According to insiders, the Beijing-based corporation has laid off or reassigned the majority of its employees at Wushuang Studio.
Prior to the government crackdown, ByteDance was counting on gaming to diversify its revenue streams.
According to people familiar with the matter, TikTok’s owner, ByteDance, is aggressively shrinking its video game arm, affecting hundreds of staff, in yet another hint that China’s smart money is continuing to abandon the strictly regulated industry.
According to one source, ByteDance is also laying off employees at Jiangnan Studio, a game production studio in Hangzhou.
ByteDance did not reply quickly to a request for comment.
The employment layoffs by ByteDance, China’s most valuable unicorn with big finances, would exacerbate the troubles of China’s gaming sector, which some analysts believe has peaked given that China’s censors scrutinise every component of a new game, from a story’s storyline to a character’s wardrobe.
The Chinese government has also reduced the issue of new gaming licences as part of a sweeping regulatory crackdown, adding considerable uncertainty as game makers often have no idea whether or when their goods may be brought to market.
However, it is not only the game sector that has suffered tough times.
ByteDance’s new CEO Liang Rubo, who succeeded founder Zhang Yiming, has applied a strategy known as “increasing muscle and decreasing fat,” which literally implies cutting back on activities with low profitability or bleak prospects.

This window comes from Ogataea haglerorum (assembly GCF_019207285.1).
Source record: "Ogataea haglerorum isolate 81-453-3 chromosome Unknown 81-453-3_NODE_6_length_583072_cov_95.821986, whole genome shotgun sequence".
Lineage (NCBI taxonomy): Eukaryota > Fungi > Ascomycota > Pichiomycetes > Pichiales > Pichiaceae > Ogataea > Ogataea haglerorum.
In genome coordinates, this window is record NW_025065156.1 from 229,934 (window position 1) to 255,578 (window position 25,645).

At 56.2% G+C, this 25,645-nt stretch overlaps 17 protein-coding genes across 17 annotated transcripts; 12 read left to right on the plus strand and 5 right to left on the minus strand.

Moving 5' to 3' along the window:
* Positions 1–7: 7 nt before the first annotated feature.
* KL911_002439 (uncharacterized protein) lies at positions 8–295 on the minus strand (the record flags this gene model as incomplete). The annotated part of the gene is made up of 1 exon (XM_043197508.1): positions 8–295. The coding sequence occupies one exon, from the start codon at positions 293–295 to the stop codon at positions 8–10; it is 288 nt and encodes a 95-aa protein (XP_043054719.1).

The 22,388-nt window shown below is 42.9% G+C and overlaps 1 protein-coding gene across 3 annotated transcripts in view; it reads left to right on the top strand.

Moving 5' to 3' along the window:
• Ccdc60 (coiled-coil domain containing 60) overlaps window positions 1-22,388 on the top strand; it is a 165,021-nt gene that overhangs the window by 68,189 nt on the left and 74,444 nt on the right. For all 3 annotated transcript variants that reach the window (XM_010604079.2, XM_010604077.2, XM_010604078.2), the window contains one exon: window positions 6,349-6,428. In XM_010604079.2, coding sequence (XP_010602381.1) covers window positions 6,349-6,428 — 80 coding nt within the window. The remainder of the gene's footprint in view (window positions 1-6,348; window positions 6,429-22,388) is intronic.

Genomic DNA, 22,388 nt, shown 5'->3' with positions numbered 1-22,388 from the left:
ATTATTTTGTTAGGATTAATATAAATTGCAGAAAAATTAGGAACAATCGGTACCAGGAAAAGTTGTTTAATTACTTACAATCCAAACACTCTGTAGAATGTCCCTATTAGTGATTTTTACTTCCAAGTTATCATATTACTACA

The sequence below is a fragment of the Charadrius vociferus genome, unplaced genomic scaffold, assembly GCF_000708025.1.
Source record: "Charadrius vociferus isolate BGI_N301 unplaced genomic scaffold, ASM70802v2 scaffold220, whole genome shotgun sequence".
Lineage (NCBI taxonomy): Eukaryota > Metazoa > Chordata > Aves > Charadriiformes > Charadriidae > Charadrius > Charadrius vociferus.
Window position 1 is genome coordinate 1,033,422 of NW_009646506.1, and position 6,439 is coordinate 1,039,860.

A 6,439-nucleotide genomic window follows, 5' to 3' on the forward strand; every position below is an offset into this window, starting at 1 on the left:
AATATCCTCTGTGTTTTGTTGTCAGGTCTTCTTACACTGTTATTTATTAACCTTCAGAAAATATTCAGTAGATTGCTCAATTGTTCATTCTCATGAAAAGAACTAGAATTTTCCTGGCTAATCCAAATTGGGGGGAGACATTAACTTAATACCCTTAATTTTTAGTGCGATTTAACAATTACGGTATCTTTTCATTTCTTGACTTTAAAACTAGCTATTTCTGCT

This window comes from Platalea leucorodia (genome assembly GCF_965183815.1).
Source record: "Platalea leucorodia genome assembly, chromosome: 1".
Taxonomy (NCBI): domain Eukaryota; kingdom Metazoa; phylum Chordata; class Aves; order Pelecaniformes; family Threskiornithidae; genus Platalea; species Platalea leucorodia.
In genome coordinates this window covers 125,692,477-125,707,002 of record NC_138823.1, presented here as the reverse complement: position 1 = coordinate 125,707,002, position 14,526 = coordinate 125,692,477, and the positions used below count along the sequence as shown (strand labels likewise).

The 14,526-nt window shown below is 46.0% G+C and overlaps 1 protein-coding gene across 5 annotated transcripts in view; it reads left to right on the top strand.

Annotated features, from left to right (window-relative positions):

Because ByteDance is not listed, it is not required to disclose changes in personnel or financial performance. However, according to recent findings from other publicly traded technology businesses, employment layoffs have become more regular.
According to the firm, Tencent Holdings, the social media and video gaming behemoth, reduced its staff to 110,715 by the end of June, a fall of almost 5,500 people from March. According to the company’s financial report, Xiaomi also slashed 900 positions in the second quarter.
ByteDance had been depending on gaming to diversify its revenue streams by tapping into its massive TikTok user base. In February of last year, it put its main gaming company Nuverse front and centre by developing a separate website for the development and publishing teams. According to its recruitment site, Nuverse is led by former Tencent CEO Yan Shou and has teams in first-tier cities including as Beijing, Shanghai, Hangzhou, and Shenzhen.
Nuverse’s website lists numerous titles that have been released, including Flower, an ancient Chinese-style aristocratic school development game, and One Piece Blood Routes, a 3D-action mobile game. It received a licence for the mobile game Crystal of Atlan in July.